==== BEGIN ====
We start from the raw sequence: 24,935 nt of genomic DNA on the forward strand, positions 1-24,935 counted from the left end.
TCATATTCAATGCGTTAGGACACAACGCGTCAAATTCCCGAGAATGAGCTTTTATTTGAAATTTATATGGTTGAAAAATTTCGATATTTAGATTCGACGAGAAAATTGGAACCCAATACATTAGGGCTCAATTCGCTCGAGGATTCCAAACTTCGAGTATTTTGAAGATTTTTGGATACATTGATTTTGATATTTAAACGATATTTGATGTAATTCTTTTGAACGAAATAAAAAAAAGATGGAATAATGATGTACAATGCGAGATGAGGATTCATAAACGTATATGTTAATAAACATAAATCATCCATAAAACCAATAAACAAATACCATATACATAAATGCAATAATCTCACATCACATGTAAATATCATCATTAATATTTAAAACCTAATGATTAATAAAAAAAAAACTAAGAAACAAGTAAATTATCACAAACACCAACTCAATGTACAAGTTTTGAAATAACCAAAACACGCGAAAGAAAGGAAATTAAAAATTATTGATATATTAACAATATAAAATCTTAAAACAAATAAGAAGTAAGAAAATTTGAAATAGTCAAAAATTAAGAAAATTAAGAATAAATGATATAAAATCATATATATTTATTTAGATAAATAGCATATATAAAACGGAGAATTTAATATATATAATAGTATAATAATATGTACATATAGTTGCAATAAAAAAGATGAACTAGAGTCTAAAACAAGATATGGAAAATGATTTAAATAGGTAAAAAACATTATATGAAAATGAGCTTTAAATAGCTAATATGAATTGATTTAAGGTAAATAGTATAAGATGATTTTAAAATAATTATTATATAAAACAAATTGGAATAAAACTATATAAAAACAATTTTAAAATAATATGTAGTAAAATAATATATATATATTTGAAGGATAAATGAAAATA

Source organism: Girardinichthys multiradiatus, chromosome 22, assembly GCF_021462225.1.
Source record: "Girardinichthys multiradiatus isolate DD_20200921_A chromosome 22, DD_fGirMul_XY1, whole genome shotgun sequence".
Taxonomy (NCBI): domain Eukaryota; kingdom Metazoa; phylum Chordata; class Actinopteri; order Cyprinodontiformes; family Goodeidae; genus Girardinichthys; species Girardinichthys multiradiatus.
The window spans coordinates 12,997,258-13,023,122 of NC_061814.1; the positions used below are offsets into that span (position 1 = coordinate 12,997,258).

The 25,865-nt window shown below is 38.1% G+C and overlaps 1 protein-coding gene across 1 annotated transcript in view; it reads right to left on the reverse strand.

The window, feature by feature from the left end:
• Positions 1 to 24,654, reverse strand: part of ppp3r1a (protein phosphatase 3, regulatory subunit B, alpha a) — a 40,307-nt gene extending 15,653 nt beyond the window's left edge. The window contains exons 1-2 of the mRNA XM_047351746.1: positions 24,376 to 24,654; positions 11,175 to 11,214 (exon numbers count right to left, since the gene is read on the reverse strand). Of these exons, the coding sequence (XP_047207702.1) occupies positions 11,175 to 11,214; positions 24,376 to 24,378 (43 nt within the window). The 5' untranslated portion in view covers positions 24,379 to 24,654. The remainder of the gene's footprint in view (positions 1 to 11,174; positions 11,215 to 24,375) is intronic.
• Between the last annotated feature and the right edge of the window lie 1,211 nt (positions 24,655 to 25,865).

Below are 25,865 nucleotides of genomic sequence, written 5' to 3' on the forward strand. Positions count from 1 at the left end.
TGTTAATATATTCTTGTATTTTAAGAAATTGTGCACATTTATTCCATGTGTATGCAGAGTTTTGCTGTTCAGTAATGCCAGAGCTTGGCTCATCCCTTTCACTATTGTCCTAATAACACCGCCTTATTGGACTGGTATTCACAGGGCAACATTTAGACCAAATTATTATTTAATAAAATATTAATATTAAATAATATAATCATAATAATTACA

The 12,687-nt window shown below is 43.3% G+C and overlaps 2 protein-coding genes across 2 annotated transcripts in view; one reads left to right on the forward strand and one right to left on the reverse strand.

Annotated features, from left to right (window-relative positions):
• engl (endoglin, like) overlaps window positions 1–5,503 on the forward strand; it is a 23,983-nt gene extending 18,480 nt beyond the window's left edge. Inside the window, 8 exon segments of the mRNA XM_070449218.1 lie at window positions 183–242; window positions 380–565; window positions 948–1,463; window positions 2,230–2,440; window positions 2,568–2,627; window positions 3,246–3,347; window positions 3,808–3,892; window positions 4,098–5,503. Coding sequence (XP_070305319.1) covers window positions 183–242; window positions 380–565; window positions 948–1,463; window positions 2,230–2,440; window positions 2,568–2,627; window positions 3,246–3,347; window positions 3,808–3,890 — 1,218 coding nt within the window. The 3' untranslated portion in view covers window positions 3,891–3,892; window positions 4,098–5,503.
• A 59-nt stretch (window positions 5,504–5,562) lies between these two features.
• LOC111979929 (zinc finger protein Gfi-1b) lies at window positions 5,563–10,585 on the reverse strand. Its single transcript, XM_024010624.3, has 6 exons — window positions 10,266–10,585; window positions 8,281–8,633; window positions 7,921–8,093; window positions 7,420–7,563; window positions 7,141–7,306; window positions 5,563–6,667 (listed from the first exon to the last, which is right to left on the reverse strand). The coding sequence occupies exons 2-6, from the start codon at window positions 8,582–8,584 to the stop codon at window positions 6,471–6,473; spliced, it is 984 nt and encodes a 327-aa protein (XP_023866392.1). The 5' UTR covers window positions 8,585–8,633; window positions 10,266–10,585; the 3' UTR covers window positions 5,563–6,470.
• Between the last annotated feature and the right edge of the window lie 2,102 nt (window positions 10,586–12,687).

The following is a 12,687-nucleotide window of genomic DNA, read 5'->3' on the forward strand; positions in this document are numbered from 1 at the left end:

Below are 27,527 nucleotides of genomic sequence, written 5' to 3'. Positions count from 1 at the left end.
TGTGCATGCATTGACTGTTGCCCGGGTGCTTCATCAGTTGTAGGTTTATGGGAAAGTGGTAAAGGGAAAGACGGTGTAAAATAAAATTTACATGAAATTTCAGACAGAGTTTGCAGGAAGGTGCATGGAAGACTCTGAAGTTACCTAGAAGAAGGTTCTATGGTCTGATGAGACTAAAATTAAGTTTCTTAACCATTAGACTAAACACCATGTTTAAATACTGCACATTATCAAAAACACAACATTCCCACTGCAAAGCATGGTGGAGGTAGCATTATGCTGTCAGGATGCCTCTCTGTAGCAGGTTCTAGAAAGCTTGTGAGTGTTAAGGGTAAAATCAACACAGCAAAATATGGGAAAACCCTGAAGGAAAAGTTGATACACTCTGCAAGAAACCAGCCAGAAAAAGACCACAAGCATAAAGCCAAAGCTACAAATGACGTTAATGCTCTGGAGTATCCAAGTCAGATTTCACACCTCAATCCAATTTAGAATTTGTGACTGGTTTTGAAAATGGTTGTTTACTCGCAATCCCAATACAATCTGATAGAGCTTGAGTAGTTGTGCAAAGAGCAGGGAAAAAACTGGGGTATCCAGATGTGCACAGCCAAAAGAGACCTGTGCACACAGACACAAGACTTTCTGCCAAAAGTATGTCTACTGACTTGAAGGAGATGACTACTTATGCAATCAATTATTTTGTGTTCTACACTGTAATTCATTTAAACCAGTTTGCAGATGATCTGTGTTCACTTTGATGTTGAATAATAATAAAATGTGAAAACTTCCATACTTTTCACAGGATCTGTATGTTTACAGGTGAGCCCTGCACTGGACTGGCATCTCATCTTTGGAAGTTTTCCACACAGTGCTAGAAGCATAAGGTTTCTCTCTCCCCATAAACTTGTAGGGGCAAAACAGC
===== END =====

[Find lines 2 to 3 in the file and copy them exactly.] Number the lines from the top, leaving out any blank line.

TCATATTCAATGCGTTAGGACACAACGCGTCAAATTCCCGAGAATGAGCTTTTATTTGAAATTTATATGGTTGAAAAATTTCGATATTTAGATTCGACGAGAAAATTGGAACCCAATACATTAGGGCTCAATTCGCTCGAGGATTCCAAACTTCGAGTATTTTGAAGATTTTTGGATACATTGATTTTGATATTTAAACGATATTTGATGTAATTCTTTTGAACGAAATAAAAAAAAGATGGAATAATGATGTACAATGCGAGATGAGGATTCATAAACGTATATGTTAATAAACATAAATCATCCATAAAACCAATAAACAAATACCATATACATAAATGCAATAATCTCACATCACATGTAAATATCATCATTAATATTTAAAACCTAATGATTAATAAAAAAAAAACTAAGAAACAAGTAAATTATCACAAACACCAACTCAATGTACAAGTTTTGAAATAACCAAAACACGCGAAAGAAAGGAAATTAAAAATTATTGATATATTAACAATATAAAATCTTAAAACAAATAAGAAGTAAGAAAATTTGAAATAGTCAAAAATTAAGAAAATTAAGAATAAATGATATAAAATCATATATATTTATTTAGATAAATAGCATATATAAAACGGAGAATTTAATATATATAATAGTATAATAATATGTACATATAGTTGCAATAAAAAAGATGAACTAGAGTCTAAAACAAGATATGGAAAATGATTTAAATAGGTAAAAAACATTATATGAAAATGAGCTTTAAATAGCTAATATGAATTGATTTAAGGTAAATAGTATAAGATGATTTTAAAATAATTATTATATAAAACAAATTGGAATAAAACTATATAAAAACAATTTTAAAATAATATGTAGTAAAATAATATATATATATTTGAAGGATAAATGAAAATA

Source organism: Girardinichthys multiradiatus, chromosome 22, assembly GCF_021462225.1.